Welcome to the second, less frequently-posted decade of RevMod.

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Saturday, January 18, 2003

Protest spin

Now that I've set up Damien Penny as a thoughtful, intelligent right-moderate fellow, he goes and proves me wrong. He tells this tale about The Ma'dan, people who lived in the marshes of southern Iraq before those marshes were drained. And good for him for telling that tale, because it's been a largely unreported suppression of Iraqi citizens, systematically, by their government.

Here's the part that bothers me a great deal about the story he writes: in typical right fashion, he sets up a straw dog anti-war protester:

Among those that have heard about it, here are the likely answers:

- "Well, it's his country, isn't it? It's none of our business!"

- "Yeah, but the Americans supported Saddam once, so it logically follows that they should make no attempt to overthrow him."

- "Well, if the Americans had supported the Marsh Arabs when they revolted against Saddam, this probably never would have happened." (Which is true, but does anyone think these "peace" activists would have supported an American-backed revolt against Saddam?)

- "What are you, some kind of Zionist?"

Except that none of those answers would come from any anti-war protester I know. Let's let Amnesty International say it better than I ever could:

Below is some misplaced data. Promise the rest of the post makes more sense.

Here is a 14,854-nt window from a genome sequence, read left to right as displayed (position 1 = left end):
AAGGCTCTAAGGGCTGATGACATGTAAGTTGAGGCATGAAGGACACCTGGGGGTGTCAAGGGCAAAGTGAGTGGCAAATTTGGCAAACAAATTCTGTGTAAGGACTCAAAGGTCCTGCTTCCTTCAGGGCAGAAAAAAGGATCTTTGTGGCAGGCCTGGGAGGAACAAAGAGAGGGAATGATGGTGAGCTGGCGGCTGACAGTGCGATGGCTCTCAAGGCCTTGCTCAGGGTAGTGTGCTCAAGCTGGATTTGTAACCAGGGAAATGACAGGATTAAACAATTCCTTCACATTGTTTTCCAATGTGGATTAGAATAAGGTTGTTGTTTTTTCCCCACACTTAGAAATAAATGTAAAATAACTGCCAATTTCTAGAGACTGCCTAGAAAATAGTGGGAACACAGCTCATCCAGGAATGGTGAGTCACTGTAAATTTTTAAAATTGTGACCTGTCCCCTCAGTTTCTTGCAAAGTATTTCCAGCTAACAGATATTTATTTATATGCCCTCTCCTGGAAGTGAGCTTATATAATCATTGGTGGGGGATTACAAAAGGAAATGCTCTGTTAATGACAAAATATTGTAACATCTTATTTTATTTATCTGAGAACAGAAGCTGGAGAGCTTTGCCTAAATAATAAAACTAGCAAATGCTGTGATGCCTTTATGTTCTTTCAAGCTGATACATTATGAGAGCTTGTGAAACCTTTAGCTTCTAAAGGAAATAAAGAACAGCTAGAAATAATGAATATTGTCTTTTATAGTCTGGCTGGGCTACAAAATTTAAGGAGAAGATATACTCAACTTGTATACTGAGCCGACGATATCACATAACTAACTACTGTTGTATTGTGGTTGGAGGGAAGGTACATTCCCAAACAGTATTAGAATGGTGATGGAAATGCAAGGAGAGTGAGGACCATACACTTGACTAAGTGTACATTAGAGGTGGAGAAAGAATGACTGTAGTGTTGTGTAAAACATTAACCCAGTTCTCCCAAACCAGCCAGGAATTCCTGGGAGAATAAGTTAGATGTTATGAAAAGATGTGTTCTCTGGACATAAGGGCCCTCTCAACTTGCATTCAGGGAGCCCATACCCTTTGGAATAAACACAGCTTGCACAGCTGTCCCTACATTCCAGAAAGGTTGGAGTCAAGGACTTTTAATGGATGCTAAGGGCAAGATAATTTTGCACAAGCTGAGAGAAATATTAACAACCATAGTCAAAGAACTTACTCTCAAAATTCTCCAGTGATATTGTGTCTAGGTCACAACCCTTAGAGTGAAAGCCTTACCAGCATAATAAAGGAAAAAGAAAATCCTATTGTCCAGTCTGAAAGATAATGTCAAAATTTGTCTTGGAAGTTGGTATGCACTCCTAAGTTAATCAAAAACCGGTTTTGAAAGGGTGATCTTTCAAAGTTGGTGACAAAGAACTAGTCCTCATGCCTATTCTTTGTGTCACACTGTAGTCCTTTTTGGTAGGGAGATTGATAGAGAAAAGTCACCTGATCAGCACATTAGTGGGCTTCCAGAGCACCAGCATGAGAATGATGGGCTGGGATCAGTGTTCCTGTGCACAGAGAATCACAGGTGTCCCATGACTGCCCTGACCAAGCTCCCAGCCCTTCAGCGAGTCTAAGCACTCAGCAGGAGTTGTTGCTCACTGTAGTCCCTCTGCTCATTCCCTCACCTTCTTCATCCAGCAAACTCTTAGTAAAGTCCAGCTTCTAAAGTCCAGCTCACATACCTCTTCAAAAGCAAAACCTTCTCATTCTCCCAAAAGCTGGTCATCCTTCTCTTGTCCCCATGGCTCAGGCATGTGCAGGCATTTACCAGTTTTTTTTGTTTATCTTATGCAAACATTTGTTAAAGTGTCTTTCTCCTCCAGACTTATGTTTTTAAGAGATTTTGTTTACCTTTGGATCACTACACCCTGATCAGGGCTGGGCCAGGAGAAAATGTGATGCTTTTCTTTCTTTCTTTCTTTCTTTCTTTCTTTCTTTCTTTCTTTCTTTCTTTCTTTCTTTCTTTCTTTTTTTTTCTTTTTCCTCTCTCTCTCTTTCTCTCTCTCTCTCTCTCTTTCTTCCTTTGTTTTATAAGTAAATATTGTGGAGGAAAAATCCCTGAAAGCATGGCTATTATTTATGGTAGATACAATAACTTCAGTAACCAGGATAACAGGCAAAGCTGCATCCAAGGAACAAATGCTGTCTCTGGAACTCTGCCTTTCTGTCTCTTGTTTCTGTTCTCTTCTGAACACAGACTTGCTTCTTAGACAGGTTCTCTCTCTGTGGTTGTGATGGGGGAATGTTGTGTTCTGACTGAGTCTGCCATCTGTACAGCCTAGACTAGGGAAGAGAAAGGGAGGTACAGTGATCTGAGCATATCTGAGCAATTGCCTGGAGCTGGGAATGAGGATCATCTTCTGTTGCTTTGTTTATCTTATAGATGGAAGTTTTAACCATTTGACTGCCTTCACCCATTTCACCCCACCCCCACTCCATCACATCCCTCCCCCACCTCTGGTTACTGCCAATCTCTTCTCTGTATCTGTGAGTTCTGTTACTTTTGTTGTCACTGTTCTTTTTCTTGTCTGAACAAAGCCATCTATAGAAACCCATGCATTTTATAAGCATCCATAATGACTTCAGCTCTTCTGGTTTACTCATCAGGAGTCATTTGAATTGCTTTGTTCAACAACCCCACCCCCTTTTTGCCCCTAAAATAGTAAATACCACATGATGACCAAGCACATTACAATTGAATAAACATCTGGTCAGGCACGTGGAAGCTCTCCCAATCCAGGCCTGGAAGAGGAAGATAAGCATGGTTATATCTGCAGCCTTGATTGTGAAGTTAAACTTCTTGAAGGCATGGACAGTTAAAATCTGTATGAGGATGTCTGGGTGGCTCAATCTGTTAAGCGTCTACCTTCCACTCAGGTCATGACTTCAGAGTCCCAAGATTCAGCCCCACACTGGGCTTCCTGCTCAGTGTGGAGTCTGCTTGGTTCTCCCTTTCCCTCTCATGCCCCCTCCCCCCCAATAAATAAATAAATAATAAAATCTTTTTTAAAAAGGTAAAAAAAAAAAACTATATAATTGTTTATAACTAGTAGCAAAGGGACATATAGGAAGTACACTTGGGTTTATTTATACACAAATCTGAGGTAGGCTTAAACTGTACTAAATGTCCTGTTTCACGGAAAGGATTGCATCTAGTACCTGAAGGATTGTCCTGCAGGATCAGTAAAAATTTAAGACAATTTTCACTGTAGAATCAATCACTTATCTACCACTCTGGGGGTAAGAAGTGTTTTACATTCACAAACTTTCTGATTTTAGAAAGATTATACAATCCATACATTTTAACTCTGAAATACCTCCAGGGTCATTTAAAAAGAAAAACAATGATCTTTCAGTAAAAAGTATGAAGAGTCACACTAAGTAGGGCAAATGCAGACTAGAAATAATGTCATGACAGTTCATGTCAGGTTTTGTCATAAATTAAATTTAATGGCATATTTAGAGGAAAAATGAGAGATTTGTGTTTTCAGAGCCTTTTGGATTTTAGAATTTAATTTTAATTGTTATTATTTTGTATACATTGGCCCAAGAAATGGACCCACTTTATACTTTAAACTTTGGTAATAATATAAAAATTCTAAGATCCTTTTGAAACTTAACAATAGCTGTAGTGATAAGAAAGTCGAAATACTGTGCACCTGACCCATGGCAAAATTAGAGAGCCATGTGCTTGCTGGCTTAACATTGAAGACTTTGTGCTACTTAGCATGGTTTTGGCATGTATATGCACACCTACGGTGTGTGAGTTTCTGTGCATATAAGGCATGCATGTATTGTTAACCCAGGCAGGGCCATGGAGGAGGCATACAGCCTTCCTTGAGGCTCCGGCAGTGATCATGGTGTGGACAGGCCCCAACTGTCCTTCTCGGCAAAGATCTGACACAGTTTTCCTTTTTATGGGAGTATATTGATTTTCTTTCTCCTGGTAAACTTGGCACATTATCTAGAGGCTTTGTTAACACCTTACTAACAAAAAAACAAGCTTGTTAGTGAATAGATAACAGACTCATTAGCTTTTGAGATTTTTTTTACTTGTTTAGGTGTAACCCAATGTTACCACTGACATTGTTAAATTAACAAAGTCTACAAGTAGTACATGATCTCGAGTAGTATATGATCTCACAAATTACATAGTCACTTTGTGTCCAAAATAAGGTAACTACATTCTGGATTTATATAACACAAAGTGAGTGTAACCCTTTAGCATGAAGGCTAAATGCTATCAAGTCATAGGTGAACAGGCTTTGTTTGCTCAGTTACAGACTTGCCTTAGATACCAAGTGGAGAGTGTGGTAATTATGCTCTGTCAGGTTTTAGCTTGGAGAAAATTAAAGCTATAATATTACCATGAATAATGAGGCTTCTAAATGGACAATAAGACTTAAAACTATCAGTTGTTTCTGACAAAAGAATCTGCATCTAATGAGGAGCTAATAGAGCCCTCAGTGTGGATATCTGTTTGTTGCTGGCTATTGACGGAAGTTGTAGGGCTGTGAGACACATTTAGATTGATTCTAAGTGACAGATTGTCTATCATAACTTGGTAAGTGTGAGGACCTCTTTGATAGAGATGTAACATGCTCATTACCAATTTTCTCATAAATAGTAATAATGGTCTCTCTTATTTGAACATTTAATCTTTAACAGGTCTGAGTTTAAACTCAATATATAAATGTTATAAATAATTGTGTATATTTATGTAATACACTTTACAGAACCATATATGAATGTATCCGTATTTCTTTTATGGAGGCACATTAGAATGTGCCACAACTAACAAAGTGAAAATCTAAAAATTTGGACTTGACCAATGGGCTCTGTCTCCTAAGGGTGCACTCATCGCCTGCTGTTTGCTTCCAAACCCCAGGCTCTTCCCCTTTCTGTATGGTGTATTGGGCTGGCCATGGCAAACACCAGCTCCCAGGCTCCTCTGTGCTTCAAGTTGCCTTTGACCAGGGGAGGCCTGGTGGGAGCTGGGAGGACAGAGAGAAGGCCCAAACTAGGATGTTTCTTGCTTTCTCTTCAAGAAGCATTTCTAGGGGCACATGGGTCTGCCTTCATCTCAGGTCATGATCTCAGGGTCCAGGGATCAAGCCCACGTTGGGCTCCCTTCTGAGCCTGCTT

Once again, the human rights record of a country is used selectively to legitimize military actions.


Life, safety and security of civilians must be the paramount consideration in any action taken to resolve the current human rights and humanitarian crisis. The experience of previous armed intervention in the Gulf has shown that, all too often, civilians become the acceptable casualties of war.

Is Saddam Hussein criminally dangerous to his own citizens? You betcha. But Amnesty's site is a great place to find a lot of guys like that, in countries around the world. Now, for certain, a journey of a thousand miles blah blah onestepatatimecakes. But the American government has not given me any reason to believe that it actually cares about human rights abuses. The indifference the American government now shows toward human rights in Afghanistan supports my mistrust. So does the American unwillingness to ratify the Rome statute of the International Criminal Court.

No one on the left supports widespread human rights abuses. And speaking for myself, if I thought the Americans were going to war to avert a humanitarian crisis, and they had a chance of doing so, I'd be in support of war. But in this case, human rights abuses are an excuse, not a reason. I don't have any expectations that the American government could care less about solving them.

I don't think the military might of the United States is the best way to bring about democracy and freedom around the world. The failure to prevent genocide in Rwanda proved to me that military actions, even with the very loftiest of goals, remain military actions, and humanitarian work is something different altogether.

But even if the military might of the United States was a great tool to solve humanitarian crises, that isn't anything like how that might has been used in the recent past. Why should we think that's going to change in this war?

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